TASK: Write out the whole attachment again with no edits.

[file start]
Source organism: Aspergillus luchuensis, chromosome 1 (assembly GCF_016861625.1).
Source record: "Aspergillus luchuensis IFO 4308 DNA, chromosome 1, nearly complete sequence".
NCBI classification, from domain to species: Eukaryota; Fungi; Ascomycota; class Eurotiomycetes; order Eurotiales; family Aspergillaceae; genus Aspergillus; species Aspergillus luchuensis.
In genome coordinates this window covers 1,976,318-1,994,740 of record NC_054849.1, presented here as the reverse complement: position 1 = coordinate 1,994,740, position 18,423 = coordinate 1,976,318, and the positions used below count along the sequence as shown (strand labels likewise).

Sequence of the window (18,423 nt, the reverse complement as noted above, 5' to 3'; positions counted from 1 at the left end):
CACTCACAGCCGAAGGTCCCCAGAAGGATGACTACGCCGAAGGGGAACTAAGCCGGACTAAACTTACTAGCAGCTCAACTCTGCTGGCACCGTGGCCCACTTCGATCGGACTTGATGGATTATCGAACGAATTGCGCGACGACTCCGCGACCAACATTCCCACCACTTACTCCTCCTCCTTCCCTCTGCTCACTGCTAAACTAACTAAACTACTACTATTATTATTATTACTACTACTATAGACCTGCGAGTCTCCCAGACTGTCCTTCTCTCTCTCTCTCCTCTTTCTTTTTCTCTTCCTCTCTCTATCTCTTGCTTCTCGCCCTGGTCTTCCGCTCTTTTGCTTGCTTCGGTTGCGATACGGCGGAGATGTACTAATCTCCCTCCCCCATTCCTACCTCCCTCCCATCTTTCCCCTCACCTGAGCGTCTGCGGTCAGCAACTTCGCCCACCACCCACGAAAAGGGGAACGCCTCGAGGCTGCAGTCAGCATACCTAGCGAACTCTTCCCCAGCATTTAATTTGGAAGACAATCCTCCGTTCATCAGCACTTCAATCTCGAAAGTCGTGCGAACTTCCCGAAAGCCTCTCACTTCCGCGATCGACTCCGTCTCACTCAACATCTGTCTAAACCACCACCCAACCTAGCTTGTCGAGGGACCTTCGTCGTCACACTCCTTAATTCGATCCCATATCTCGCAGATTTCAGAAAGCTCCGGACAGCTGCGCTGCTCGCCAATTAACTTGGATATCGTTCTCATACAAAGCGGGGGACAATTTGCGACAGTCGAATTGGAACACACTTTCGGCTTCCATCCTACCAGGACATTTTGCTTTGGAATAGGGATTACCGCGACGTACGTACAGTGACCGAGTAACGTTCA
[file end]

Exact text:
Source organism: Aspergillus luchuensis, chromosome 1 (assembly GCF_016861625.1).
Source record: "Aspergillus luchuensis IFO 4308 DNA, chromosome 1, nearly complete sequence".
NCBI classification, from domain to species: Eukaryota; Fungi; Ascomycota; class Eurotiomycetes; order Eurotiales; family Aspergillaceae; genus Aspergillus; species Aspergillus luchuensis.
In genome coordinates this window covers 1,976,318-1,994,740 of record NC_054849.1, presented here as the reverse complement: position 1 = coordinate 1,994,740, position 18,423 = coordinate 1,976,318, and the positions used below count along the sequence as shown (strand labels likewise).

Sequence of the window (18,423 nt, the reverse complement as noted above, 5' to 3'; positions counted from 1 at the left end):
CACTCACAGCCGAAGGTCCCCAGAAGGATGACTACGCCGAAGGGGAACTAAGCCGGACTAAACTTACTAGCAGCTCAACTCTGCTGGCACCGTGGCCCACTTCGATCGGACTTGATGGATTATCGAACGAATTGCGCGACGACTCCGCGACCAACATTCCCACCACTTACTCCTCCTCCTTCCCTCTGCTCACTGCTAAACTAACTAAACTACTACTATTATTATTATTACTACTACTATAGACCTGCGAGTCTCCCAGACTGTCCTTCTCTCTCTCTCTCCTCTTTCTTTTTCTCTTCCTCTCTCTATCTCTTGCTTCTCGCCCTGGTCTTCCGCTCTTTTGCTTGCTTCGGTTGCGATACGGCGGAGATGTACTAATCTCCCTCCCCCATTCCTACCTCCCTCCCATCTTTCCCCTCACCTGAGCGTCTGCGGTCAGCAACTTCGCCCACCACCCACGAAAAGGGGAACGCCTCGAGGCTGCAGTCAGCATACCTAGCGAACTCTTCCCCAGCATTTAATTTGGAAGACAATCCTCCGTTCATCAGCACTTCAATCTCGAAAGTCGTGCGAACTTCCCGAAAGCCTCTCACTTCCGCGATCGACTCCGTCTCACTCAACATCTGTCTAAACCACCACCCAACCTAGCTTGTCGAGGGACCTTCGTCGTCACACTCCTTAATTCGATCCCATATCTCGCAGATTTCAGAAAGCTCCGGACAGCTGCGCTGCTCGCCAATTAACTTGGATATCGTTCTCATACAAAGCGGGGGACAATTTGCGACAGTCGAATTGGAACACACTTTCGGCTTCCATCCTACCAGGACATTTTGCTTTGGAATAGGGATTACCGCGACGTACGTACAGTGACCGAGTAACGTTCA